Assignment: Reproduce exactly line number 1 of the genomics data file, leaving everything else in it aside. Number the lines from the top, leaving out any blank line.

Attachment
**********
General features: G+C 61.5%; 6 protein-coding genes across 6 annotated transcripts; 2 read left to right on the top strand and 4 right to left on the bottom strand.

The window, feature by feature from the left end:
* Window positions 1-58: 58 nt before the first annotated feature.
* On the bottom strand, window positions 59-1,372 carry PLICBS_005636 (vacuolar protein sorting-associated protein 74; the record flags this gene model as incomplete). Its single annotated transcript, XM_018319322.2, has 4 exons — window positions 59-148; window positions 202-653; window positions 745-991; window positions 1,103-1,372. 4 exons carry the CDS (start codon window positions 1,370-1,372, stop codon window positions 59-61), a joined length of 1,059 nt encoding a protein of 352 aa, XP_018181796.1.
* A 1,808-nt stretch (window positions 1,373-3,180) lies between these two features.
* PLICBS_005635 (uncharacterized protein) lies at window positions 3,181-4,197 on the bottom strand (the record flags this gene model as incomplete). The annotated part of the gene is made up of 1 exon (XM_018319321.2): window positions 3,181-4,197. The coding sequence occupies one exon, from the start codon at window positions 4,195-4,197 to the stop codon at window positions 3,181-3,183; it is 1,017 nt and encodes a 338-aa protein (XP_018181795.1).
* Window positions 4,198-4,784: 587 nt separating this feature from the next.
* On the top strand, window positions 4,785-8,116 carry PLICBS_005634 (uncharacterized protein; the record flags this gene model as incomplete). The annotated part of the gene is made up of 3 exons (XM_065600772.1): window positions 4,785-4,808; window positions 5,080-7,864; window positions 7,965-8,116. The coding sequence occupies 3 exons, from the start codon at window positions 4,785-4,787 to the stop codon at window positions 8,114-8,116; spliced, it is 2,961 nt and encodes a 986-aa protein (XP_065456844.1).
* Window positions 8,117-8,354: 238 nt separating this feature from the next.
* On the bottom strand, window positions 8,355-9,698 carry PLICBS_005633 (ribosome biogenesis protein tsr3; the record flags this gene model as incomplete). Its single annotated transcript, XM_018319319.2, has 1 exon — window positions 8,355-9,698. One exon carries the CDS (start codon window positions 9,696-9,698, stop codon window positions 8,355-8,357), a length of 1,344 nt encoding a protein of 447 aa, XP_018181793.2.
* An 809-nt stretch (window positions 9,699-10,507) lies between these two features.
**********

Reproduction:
General features: G+C 61.5%; 6 protein-coding genes across 6 annotated transcripts; 2 read left to right on the top strand and 4 right to left on the bottom strand.